- Spend your minutes on your needs and highest priority prospects first. It's better to get a few of the players you really need than to get a bunch of players who are going to ride the pine and never improve your talent level. If your talent level doesn't rise, you're not going to win more games. If you don't win more games, your program is not going to become more prestigous. And if your program doesn't become more prestigous, you're going to be recruiting these same middle-of-the-road players next season. If you want to recruit better players next year, sign some good ones this year and go win some games!

- Allocating minutes per player is tough to generalize because there are so many fators that come in to play. Base it on the specific player and your program need. If your highest priority recruits are being recruited by other schools (especially prestigous schools), you'll usually need to invest 50 or 60 minutes each week on them to keep pace with his other suitors, regardless of whether you're in the lead or not. Your goal is spend just enough minutes to get to the #1 spot on his list so you can offer a scholarship. Once you're in the lead, spend enough time on a prospect to maintain a comfortable lead. For a 4* or 5*, that might sill mean 50 or 60 minutes. Lesser recruits sometimes require a lesser investment. Early in the season, prospects 3* or below will often be only lightly recruited or will be recruited by less prestigous programs that you advantages over. If you can stay close or maintain a lead with only 10 or 20 minutes, do it. Spend those points in a tougher recruiting battle.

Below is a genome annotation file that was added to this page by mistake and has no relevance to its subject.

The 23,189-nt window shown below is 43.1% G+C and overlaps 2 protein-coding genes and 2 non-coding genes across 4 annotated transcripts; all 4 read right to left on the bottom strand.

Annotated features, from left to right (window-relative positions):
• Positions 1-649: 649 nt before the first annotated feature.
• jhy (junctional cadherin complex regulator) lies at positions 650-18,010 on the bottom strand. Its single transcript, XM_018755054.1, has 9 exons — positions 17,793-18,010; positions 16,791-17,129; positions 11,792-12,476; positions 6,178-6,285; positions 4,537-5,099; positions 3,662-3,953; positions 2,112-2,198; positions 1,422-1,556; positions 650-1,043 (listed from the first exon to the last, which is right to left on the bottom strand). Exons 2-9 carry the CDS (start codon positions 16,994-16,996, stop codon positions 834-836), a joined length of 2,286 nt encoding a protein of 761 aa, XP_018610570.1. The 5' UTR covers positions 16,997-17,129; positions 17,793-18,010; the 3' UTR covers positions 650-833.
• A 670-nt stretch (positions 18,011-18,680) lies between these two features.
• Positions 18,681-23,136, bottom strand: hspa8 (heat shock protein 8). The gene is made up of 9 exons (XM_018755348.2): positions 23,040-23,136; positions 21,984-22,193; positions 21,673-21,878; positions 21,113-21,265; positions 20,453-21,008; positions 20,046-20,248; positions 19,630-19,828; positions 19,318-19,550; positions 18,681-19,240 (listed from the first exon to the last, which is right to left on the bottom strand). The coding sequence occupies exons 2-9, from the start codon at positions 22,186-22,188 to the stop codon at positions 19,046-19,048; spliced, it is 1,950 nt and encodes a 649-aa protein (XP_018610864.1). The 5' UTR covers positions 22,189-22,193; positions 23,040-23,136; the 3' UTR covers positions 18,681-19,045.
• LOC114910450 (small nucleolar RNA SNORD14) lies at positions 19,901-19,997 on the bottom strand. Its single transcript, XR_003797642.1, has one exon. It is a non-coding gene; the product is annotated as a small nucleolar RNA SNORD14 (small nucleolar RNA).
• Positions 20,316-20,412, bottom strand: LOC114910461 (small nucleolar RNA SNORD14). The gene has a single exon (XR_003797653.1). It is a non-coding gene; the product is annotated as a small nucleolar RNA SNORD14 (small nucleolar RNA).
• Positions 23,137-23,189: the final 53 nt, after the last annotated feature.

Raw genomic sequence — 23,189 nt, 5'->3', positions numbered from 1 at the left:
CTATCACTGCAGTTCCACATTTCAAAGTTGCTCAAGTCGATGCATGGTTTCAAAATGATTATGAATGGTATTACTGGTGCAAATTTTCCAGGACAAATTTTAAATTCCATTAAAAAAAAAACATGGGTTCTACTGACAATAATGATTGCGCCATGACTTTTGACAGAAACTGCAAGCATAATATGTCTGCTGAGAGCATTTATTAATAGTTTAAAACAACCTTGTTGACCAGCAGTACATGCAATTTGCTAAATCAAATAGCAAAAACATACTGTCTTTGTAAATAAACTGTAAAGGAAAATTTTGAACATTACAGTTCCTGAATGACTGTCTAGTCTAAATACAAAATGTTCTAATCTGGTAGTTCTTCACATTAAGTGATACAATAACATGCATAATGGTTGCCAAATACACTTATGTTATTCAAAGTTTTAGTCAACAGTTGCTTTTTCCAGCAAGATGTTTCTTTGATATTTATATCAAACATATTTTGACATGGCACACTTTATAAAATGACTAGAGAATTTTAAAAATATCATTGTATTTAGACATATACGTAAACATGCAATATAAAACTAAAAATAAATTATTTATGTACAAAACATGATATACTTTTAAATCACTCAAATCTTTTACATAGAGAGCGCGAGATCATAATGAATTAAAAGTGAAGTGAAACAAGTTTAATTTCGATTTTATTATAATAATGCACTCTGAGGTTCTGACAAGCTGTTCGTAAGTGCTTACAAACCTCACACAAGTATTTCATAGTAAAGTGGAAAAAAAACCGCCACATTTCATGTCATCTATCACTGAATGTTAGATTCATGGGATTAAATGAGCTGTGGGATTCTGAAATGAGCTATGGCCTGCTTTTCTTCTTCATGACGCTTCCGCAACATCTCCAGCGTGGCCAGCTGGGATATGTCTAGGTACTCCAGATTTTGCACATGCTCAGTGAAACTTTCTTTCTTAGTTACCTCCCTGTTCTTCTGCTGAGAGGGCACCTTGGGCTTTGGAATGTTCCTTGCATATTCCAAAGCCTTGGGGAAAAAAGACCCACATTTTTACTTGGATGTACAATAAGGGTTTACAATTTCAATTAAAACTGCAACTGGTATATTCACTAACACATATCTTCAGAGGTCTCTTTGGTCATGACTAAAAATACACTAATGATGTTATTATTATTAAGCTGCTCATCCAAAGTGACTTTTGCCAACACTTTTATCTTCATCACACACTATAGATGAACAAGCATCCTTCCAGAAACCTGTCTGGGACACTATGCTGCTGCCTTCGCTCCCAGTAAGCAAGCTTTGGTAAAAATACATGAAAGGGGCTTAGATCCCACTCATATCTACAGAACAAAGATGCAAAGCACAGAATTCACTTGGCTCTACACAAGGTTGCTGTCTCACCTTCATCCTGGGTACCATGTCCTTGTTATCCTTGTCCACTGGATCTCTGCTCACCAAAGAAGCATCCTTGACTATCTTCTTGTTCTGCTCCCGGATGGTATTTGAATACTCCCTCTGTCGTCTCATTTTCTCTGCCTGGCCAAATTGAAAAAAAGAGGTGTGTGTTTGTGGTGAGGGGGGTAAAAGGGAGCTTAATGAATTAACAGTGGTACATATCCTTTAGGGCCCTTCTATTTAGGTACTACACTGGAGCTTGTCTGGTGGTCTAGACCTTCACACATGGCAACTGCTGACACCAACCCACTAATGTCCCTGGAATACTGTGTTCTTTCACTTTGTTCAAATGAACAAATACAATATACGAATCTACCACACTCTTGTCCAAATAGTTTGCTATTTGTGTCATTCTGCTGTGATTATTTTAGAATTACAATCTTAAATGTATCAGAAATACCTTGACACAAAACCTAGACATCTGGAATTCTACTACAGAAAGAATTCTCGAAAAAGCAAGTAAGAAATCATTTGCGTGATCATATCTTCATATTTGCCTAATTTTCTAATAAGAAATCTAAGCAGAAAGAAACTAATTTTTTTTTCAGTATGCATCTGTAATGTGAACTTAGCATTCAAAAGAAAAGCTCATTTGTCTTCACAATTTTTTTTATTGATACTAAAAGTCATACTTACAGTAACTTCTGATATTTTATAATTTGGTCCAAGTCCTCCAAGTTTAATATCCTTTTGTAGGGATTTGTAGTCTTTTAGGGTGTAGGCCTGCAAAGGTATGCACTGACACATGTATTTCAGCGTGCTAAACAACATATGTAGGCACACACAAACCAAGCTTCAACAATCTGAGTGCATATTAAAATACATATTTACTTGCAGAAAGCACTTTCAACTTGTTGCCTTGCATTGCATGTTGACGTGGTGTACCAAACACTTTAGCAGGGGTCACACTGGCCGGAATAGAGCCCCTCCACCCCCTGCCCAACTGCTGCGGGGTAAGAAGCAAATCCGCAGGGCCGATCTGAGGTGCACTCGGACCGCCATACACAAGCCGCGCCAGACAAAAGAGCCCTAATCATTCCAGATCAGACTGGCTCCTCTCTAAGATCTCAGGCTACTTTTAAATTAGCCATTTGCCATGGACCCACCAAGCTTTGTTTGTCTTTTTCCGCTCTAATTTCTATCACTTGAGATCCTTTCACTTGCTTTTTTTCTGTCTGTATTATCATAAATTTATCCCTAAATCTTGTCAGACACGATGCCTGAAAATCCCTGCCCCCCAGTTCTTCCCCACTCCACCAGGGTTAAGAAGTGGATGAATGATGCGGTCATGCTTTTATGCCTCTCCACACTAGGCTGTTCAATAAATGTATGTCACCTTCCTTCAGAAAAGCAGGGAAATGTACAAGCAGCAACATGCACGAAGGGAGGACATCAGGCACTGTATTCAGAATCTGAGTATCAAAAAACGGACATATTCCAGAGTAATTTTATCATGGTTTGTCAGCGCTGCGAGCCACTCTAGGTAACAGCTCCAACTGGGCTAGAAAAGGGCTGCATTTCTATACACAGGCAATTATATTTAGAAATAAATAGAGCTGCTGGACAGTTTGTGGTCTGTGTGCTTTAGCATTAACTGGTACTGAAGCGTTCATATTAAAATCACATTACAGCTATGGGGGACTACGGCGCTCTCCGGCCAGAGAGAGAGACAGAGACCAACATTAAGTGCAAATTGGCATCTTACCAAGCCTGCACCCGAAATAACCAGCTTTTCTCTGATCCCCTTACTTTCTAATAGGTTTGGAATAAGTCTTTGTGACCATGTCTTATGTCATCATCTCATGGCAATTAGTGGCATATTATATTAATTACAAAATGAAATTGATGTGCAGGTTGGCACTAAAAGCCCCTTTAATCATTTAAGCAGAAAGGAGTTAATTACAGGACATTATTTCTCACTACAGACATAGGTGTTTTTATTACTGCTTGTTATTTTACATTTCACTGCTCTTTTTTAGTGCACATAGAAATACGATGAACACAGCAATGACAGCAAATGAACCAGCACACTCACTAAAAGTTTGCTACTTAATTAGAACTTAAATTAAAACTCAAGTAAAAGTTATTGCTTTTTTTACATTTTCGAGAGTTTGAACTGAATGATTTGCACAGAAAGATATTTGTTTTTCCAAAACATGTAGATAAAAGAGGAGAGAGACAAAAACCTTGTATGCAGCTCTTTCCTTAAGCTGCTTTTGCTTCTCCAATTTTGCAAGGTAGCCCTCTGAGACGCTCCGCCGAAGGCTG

- Take advantage of the random x2 Advisor Bonus by making pitches or discovering interest every time. The x2 bonus is the best opportunity you have to make up ground on schools ahead of you. NEVER waste a promise or scholarship offer during a week when you have the x2 bonus. You’re leaving points on the table by doing so. The scholarship, promise and comparison points will all be available to you later, but the x2 bonus is random and comes around only rarely. Even a low-value pitch will net good points with the x2 bonus.